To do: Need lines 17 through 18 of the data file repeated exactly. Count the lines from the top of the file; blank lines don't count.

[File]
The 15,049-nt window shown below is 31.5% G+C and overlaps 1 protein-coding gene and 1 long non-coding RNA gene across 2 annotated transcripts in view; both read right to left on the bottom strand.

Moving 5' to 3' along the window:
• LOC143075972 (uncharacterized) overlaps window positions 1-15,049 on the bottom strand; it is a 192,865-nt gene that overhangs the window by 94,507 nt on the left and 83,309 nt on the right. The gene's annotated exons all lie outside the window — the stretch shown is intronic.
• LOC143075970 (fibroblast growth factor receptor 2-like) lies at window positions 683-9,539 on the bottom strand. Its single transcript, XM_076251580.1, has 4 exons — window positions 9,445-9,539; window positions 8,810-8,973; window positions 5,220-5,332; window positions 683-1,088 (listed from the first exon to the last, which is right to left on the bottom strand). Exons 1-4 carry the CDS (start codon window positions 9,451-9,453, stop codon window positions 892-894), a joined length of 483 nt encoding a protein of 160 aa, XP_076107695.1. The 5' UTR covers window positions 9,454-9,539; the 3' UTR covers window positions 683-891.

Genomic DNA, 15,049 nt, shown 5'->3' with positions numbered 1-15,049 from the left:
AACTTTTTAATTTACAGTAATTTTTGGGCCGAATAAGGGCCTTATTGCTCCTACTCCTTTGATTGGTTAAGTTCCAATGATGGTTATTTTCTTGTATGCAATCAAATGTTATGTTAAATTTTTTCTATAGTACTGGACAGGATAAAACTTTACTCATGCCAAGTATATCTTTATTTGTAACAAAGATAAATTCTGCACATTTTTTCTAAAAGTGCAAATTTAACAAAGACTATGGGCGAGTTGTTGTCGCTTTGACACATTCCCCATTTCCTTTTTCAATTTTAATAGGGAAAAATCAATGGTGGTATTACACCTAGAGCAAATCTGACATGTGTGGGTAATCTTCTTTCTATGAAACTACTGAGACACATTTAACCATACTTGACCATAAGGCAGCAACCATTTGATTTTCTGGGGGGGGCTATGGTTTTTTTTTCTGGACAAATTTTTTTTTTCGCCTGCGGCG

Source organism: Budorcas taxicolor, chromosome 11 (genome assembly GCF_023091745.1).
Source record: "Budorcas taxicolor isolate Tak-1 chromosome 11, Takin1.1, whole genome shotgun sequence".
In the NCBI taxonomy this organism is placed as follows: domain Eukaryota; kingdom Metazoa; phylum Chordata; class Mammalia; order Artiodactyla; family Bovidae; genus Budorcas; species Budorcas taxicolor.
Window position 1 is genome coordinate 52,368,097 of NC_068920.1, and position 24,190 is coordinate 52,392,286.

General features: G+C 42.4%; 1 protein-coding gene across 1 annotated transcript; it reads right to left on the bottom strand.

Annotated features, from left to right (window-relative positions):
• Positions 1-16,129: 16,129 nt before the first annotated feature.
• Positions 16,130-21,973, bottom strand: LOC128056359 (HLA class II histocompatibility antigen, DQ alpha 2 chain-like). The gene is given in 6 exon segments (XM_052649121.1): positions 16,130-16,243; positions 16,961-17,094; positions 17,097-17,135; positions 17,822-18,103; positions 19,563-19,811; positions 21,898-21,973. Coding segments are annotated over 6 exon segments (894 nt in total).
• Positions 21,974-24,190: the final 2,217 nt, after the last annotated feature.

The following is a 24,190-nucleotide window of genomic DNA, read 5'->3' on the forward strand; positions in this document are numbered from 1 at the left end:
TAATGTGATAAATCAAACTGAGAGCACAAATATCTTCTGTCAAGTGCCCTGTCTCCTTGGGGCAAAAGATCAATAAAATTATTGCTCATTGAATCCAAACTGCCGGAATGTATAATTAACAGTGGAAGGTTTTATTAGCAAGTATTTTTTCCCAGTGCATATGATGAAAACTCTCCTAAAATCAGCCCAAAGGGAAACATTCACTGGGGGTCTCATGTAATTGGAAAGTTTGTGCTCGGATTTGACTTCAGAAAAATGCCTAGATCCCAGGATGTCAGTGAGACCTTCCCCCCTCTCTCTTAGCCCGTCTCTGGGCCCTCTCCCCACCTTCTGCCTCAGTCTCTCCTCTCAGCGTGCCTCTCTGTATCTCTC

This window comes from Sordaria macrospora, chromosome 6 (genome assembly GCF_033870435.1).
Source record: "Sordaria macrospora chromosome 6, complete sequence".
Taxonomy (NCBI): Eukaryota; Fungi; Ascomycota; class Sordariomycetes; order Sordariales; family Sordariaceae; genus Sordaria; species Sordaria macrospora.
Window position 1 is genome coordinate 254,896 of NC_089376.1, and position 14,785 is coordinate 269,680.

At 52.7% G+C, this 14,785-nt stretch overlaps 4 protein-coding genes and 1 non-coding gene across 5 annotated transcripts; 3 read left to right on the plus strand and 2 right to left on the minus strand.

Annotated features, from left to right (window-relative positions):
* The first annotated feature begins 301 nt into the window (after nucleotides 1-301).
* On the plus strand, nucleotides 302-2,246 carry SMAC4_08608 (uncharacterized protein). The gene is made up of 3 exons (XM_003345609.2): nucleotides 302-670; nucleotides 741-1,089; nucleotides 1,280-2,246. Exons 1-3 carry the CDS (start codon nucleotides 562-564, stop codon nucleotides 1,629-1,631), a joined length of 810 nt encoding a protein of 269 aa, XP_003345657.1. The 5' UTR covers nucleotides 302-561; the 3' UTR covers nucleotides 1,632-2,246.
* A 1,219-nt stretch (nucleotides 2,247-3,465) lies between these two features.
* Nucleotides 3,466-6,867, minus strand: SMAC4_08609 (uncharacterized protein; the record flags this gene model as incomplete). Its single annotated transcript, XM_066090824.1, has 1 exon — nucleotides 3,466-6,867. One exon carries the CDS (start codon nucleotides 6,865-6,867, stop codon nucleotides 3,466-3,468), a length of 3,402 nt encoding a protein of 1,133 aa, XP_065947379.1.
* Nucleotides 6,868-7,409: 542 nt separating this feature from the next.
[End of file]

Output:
TAATGTGATAAATCAAACTGAGAGCACAAATATCTTCTGTCAAGTGCCCTGTCTCCTTGGGGCAAAAGATCAATAAAATTATTGCTCATTGAATCCAAACTGCCGGAATGTATAATTAACAGTGGAAGGTTTTATTAGCAAGTATTTTTTCCCAGTGCATATGATGAAAACTCTCCTAAAATCAGCCCAAAGGGAAACATTCACTGGGGGTCTCATGTAATTGGAAAGTTTGTGCTCGGATTTGACTTCAGAAAAATGCCTAGATCCCAGGATGTCAGTGAGACCTTCCCCCCTCTCTCTTAGCCCGTCTCTGGGCCCTCTCCCCACCTTCTGCCTCAGTCTCTCCTCTCAGCGTGCCTCTCTGTATCTCTC

This window comes from Sordaria macrospora, chromosome 6 (genome assembly GCF_033870435.1).